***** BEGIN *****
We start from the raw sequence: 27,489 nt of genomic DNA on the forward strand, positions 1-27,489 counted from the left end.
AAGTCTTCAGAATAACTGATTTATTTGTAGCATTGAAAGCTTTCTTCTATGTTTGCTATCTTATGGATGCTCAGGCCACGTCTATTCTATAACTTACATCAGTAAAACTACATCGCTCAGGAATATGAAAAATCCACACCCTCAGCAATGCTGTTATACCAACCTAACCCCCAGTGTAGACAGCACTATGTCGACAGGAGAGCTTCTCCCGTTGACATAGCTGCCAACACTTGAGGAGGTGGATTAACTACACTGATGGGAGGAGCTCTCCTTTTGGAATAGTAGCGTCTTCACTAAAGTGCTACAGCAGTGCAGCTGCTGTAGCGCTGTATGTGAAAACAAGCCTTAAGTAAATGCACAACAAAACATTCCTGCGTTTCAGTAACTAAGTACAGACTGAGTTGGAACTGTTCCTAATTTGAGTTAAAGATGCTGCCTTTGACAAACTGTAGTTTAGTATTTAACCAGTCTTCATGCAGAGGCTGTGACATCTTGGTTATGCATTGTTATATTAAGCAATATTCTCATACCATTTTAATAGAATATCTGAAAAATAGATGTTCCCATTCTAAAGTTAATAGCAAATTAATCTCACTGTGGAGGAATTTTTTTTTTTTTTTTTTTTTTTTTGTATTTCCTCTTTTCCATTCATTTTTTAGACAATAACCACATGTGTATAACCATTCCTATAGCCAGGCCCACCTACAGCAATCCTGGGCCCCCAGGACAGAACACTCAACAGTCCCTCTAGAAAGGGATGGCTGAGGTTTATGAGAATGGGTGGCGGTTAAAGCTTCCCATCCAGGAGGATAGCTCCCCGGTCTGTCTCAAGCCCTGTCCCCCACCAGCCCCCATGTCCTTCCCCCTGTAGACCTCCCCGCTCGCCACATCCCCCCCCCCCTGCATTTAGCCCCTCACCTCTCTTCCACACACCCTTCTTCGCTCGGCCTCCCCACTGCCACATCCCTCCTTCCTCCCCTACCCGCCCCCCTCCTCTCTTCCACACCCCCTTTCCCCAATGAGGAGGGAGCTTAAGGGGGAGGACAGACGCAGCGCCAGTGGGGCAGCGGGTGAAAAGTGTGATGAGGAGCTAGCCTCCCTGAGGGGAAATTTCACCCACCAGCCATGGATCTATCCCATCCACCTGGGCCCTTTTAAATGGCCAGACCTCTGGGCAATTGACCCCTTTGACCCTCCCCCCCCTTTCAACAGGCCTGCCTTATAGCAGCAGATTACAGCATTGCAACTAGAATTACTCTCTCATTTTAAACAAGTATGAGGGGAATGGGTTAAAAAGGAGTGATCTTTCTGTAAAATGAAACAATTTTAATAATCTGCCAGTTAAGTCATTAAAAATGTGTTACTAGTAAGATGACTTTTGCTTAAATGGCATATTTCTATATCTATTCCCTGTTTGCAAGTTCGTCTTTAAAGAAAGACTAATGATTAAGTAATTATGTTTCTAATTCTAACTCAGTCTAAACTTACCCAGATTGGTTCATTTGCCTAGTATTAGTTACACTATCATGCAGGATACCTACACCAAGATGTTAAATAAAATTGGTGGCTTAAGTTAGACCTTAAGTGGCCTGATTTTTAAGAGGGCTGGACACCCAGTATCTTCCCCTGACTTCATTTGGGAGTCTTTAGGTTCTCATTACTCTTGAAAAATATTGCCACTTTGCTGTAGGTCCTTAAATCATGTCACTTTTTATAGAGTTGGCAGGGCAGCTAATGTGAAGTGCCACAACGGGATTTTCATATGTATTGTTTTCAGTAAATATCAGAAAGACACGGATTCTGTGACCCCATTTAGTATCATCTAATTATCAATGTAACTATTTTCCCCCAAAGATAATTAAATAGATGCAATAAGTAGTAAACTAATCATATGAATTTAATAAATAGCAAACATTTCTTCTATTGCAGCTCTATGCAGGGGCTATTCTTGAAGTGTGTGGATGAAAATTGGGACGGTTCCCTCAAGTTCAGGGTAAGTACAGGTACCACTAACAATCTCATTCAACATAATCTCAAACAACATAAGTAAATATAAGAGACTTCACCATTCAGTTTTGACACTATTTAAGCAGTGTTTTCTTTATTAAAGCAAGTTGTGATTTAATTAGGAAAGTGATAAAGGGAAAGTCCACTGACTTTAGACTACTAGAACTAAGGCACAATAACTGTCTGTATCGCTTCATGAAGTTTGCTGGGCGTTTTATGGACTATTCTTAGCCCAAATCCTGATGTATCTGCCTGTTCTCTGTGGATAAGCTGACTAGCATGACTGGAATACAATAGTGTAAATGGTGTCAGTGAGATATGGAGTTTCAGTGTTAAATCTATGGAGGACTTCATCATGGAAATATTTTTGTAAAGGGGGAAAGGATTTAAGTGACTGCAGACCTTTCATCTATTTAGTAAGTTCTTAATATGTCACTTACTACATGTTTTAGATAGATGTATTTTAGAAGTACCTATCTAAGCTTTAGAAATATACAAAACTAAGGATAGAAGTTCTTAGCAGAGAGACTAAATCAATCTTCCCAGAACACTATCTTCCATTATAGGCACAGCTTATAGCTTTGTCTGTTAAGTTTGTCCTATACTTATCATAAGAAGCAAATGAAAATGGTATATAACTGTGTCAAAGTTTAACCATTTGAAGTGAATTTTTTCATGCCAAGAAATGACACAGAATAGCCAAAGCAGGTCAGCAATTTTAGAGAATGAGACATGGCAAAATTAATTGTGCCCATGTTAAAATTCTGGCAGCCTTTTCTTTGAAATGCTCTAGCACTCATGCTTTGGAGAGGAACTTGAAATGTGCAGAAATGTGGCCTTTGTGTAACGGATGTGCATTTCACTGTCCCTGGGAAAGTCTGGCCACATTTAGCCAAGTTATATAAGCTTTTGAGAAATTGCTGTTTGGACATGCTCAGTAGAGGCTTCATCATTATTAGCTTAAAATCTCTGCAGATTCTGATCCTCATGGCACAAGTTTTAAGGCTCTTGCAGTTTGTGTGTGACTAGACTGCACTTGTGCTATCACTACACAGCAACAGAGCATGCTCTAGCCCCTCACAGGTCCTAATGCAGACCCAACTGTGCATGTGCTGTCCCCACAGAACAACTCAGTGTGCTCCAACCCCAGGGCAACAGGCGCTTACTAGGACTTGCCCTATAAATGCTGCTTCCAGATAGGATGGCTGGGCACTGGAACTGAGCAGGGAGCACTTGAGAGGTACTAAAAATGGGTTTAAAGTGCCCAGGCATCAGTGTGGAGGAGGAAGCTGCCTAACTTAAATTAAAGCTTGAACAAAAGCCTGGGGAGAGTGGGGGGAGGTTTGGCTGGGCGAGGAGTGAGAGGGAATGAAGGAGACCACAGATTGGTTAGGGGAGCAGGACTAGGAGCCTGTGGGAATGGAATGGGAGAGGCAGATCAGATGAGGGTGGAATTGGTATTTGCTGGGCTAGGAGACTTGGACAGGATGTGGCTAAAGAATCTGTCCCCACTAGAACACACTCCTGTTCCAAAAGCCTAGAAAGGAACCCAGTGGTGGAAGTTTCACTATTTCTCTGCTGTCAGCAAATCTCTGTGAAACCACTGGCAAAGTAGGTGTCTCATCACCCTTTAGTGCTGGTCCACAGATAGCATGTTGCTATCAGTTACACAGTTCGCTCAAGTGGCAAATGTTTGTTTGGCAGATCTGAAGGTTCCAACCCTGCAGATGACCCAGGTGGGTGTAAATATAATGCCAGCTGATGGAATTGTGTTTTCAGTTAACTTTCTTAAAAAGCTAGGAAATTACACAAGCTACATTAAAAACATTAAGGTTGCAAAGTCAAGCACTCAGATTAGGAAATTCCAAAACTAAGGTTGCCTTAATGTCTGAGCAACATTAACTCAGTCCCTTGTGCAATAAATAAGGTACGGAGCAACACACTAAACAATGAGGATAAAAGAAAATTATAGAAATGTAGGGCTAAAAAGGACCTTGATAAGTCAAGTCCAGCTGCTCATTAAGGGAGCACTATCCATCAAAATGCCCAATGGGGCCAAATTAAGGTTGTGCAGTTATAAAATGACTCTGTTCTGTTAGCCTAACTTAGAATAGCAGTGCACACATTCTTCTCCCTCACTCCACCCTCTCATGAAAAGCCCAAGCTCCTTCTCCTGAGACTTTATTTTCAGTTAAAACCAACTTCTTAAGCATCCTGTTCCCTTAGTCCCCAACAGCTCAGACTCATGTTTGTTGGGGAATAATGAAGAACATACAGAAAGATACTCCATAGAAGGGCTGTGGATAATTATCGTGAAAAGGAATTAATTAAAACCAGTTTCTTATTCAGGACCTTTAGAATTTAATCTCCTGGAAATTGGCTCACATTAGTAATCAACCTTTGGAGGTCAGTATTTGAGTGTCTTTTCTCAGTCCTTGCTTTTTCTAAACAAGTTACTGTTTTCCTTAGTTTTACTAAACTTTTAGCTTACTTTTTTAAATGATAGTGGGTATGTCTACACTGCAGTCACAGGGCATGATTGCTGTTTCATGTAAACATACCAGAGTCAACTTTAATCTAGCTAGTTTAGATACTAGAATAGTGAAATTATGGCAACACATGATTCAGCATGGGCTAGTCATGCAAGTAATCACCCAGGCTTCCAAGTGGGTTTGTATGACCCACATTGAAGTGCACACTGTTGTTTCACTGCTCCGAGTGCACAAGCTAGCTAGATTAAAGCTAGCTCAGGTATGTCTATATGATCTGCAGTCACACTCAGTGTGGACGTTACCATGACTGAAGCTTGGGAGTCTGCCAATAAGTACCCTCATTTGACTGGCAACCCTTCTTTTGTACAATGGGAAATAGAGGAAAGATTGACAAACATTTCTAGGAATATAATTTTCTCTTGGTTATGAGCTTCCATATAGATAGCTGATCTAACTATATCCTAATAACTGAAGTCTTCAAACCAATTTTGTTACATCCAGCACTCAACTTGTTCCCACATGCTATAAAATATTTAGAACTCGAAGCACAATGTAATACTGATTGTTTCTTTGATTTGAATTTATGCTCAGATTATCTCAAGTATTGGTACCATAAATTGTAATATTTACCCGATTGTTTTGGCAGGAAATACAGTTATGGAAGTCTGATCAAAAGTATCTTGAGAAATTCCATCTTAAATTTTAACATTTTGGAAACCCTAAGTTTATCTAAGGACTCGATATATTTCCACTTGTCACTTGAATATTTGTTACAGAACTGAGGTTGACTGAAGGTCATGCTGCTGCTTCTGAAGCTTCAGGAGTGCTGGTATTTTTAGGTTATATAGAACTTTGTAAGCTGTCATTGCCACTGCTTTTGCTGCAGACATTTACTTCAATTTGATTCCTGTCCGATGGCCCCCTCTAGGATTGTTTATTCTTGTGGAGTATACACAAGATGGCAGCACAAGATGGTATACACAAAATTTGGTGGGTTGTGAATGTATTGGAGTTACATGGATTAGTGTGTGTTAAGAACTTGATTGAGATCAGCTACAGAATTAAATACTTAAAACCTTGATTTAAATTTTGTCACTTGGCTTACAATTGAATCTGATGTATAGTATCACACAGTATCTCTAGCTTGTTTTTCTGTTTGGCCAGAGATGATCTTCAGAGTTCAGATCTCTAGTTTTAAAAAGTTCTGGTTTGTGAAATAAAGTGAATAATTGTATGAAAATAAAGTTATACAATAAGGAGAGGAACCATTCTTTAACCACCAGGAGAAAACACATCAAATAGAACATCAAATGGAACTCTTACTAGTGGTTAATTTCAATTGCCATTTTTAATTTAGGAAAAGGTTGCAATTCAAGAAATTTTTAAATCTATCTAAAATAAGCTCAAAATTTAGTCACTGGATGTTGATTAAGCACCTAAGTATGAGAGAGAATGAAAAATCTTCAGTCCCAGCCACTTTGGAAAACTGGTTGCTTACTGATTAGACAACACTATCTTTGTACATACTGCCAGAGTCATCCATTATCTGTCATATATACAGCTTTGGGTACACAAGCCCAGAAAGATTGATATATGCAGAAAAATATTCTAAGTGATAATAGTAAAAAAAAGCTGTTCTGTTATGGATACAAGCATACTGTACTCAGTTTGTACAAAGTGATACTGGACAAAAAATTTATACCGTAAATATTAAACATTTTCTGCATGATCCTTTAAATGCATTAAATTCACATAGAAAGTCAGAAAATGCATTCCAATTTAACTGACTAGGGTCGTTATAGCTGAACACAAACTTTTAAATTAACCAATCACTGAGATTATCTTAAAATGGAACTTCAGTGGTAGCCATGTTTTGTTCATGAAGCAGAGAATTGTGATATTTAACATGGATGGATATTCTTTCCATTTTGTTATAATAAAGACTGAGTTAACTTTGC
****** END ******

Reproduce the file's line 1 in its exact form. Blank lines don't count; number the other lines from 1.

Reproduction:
We start from the raw sequence: 27,489 nt of genomic DNA on the forward strand, positions 1-27,489 counted from the left end.